PM Trudeau:

“I join Canadians across the country today to celebrate multiculturalism, and our long and proud tradition of inclusion and diversity.

“As the first country in the world to adopt a policy of multiculturalism 45 years ago, Canada has shown time and time again that a country can be stronger not in spite of its differences, but because of them.

“As Canadians, we appreciate the immense freedom we have to show pride in our individual identities and ancestries. No matter our religion, where we were born, what colour our skin, or what language we speak, we are equal members of this great country.

“Our roots reach out to every corner of the globe. We are from far and wide, and speak over 200 languages. Our national fabric is vibrant and varied, woven together by many cultures and heritages, and underlined by a core value of respect. Multiculturalism is our strength, as synonymous with Canada as the Maple Leaf.

“Today, let us celebrate multiculturalism as a vital component of our national fabric, and let us express gratitude to Canadians of all backgrounds who have made, and who continue to make, such valuable contributions to our country.”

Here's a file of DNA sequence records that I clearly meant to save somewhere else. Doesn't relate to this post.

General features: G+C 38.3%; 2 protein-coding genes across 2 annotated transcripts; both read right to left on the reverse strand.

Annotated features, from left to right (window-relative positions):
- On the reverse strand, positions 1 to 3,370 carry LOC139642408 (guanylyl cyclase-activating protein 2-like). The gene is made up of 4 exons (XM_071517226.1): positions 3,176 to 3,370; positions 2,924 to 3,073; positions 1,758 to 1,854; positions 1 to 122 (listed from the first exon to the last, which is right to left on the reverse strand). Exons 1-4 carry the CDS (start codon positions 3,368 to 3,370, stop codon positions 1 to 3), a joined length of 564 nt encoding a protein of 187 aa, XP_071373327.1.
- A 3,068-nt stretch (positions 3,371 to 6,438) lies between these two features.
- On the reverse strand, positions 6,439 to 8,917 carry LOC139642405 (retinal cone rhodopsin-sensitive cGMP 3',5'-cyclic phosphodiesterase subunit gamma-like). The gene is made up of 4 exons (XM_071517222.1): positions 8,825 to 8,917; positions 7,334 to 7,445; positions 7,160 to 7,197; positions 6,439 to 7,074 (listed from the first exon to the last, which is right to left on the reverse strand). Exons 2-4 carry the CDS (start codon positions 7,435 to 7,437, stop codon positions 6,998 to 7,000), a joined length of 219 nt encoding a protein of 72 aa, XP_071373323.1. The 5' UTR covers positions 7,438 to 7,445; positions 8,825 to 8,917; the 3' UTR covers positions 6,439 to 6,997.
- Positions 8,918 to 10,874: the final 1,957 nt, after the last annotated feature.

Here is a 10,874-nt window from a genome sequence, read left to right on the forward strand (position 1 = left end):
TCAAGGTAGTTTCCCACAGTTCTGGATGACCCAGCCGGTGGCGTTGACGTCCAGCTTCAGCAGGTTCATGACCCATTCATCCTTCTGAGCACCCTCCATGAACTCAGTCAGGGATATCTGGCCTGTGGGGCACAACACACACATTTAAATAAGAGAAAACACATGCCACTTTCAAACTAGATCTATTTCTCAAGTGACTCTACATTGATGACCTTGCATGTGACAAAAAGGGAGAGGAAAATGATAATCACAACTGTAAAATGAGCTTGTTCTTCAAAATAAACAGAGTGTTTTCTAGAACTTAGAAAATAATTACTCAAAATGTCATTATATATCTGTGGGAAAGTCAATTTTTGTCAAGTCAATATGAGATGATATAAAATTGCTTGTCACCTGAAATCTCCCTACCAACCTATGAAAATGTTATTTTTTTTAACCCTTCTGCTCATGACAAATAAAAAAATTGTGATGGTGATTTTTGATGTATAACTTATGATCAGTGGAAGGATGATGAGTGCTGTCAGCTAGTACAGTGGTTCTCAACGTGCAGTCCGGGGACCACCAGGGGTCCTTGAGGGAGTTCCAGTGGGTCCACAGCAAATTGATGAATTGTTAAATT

Leader of the Official Opposition Ambrose:

“Today Canadians from all across the country celebrate one of the long-lasting traditions of this country, multiculturalism.

“Every day, people from all around the world arrive in Canada seeking freedom and equality. They bring with them a variety of skills, a desire to succeed and commitment to hard work.

“In Canada, we believe that every citizen has value and something to contribute, regardless of where you were born, your heritage, or your religion. Whether you have recently arrived to this country or your family has been here for generations, you should have the equal opportunity to support your family, your community, and your country.

“As we approach Canada Day and its celebration of all those features that make Canada the best country in the world, it’s worth reflecting today on the many ideas and values that have helped shaped us as a nation.

“On Canadian Multiculturalism Day, I encourage all Canadians to celebrate and further strengthen the rich and diverse cultural mosaic that we have created.”

Leader of the NDP Mulcair did not issue a statement, leaving it to multiculturalism critic Rachel Blaney:

“Today, as we celebrate Multiculturalism Day, we take stock of the unity and coexistence of the many traditions and cultures that make up our great country. This is a heritage we can take great pride in.

The New Democratic Party is honored to highlight our nation’s diversity, but we cannot take it for granted. We cannot stand by silently when bigotry, discrimination and racism continue to be given platforms here at home and abroad. 

Let’s take a moment to discover, and rediscover, the many cultural riches of our communities and the contribution that many have made toward our shared values. The NDP is committed to the multicultural ideals of equality, tolerance and compassion.”

A summary article on these and other statements can be found here:

Canadians quietly celebrate Multiculturalism Day